[Singapore] Establishing the Asean Economic Community (AEC) after years in the making was a significant milestone for the regional economic integration agenda. The AEC was designed to eventually create a single regional market and production base by facilitating a freer flow of goods, services, investment, capital and skilled labour among member nations.
The reduction in trade costs through the simplification of cross-border trading processes, including customs procedures and harmonisation of technical regulations, has been an important achievement that reflects the promise of the AEC.
In the next phase of Asean economic integration from 2016 to 2025, the regional grouping, in its AEC Blueprint 2025, has proposed greater taxation cooperation among member states so as to underpin the competitiveness of the region.
The committed measures seek to improve the network of bilateral tax agreements and enhance withholding tax structures where possible, so as to promote the broadening of investor base in Asean debt issuance; address base erosion and profit shifting (BEPS); and explore the possibility of a global taxpayers' identification number.
One aspect that was notably excluded in the blueprint is income tax harmonisation. In the strictest sense, tax harmonisation encompasses making tax rules and rates more uniform across the region and prevents competition among nations through taxation.
However, given that Asean is such a diverse group with economies at varying stages of development, it begs the question of whether this "strong" form of harmonisation would be possible to achieve.
Asean is not alone in this challenge. In the European Union (EU), attempts to harmonise the corporate tax base has faced strong headwinds, with some quarters arguing that such moves could damage competition in the single market.
However, the push for harmonisation is not without merits. Proponents argue that such a move would significantly reduce tax compliance costs and the complexities in understanding different taxation rules, and eliminate unintended tax obstacles to cross-border business growth.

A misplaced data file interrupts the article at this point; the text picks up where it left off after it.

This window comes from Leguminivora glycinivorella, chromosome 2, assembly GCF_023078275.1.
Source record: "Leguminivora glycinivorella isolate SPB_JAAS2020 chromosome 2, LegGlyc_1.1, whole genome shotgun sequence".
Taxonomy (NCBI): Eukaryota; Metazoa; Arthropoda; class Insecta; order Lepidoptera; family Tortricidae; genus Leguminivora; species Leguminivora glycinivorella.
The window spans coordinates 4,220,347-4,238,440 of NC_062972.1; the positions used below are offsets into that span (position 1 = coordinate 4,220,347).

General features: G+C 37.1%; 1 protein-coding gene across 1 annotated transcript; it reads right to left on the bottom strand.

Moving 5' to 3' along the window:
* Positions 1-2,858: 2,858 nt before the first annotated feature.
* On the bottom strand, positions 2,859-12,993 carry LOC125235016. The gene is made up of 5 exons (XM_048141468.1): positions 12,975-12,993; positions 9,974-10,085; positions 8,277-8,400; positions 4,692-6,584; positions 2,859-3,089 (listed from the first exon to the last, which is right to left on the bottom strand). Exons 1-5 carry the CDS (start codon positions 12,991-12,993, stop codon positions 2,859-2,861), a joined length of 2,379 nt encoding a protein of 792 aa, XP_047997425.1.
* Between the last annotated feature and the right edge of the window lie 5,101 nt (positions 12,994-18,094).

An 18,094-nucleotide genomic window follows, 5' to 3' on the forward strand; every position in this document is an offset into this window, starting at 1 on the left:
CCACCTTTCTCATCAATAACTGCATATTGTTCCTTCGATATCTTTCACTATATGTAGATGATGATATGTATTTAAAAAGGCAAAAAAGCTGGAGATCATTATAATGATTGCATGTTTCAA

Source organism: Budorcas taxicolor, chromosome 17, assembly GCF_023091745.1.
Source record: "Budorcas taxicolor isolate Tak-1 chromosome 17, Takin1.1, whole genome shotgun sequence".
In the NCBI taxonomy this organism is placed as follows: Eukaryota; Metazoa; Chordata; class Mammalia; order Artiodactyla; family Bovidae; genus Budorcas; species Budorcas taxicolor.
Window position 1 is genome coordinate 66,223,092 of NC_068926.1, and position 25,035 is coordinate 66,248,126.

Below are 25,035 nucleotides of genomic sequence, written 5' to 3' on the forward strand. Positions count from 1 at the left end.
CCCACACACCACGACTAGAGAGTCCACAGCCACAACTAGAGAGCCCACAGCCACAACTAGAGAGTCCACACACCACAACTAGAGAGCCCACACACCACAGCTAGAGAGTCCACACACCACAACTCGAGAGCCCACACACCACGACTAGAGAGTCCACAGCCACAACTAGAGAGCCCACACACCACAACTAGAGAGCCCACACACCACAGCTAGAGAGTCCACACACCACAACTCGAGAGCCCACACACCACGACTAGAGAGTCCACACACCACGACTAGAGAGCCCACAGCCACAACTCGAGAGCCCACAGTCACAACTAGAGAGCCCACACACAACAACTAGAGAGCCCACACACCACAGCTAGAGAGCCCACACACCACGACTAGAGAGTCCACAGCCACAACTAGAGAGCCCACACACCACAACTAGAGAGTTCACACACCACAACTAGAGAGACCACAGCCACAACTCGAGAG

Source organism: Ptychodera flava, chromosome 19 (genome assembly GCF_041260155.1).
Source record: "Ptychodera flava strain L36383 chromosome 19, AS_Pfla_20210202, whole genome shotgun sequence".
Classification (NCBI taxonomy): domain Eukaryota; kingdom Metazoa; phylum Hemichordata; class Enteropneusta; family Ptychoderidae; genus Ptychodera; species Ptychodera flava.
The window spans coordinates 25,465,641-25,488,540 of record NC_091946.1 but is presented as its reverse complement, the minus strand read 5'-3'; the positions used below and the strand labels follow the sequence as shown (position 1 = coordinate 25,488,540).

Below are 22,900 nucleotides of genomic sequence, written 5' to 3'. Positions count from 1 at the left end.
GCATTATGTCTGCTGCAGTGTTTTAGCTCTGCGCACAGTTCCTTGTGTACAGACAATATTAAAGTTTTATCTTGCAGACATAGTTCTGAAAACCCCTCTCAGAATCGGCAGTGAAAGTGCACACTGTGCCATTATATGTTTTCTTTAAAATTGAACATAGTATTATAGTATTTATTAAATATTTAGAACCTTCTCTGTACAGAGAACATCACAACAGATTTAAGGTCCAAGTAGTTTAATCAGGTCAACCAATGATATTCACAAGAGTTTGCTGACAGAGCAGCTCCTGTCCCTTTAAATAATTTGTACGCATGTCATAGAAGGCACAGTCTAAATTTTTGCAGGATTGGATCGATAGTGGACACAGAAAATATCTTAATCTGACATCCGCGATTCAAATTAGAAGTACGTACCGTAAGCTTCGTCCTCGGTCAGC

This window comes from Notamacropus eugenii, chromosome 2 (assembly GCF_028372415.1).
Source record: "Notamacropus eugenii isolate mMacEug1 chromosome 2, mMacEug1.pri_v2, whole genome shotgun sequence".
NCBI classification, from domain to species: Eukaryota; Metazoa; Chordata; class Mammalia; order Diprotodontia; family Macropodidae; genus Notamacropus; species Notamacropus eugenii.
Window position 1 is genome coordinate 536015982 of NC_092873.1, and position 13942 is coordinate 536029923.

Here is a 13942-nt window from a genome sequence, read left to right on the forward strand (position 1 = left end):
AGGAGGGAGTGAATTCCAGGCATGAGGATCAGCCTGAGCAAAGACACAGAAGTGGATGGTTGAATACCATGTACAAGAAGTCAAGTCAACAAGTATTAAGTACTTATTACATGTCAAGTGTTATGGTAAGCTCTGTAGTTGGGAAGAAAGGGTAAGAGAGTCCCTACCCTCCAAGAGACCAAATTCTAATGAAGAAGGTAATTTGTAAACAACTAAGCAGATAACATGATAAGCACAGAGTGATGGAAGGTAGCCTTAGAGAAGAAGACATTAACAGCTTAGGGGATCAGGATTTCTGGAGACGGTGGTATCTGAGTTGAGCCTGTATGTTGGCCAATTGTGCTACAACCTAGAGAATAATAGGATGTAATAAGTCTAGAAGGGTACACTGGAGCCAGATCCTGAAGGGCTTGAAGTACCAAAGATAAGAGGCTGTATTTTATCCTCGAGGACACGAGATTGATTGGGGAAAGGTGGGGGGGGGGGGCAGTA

A 'middle-ground' approach
It would be beneficial to then land on a "middle ground" approach, where cross-border business in Asean is not hindered by diverse income tax policies, and foreign investors would be encouraged to view Asean as a single large growth market, rather than a collection of individual countries.
Perhaps even having a "soft" approach to harmonisation of income taxation in Asean might work towards this end.
For a start, the Asean Forum on Taxation Working Group has, among its initiatives, a strategic action plan to proceed with the harmonisation of withholding tax rates among Asean member states, and the exchange of information and training programmes for tax policy and administration in the region.
This is a good step forward in the desired direction. This is also in line with the work carried out by the Study Group on Asia Tax Administration and Research, of which most of the Asean countries are members and where Singapore was a recent chair too.
Apart from harmonising withholding tax rates, adopting and applying a consistent interpretation of certain tax terms and concepts, and implementing some form of common standards for tax administration is also needed to encourage foreign investment.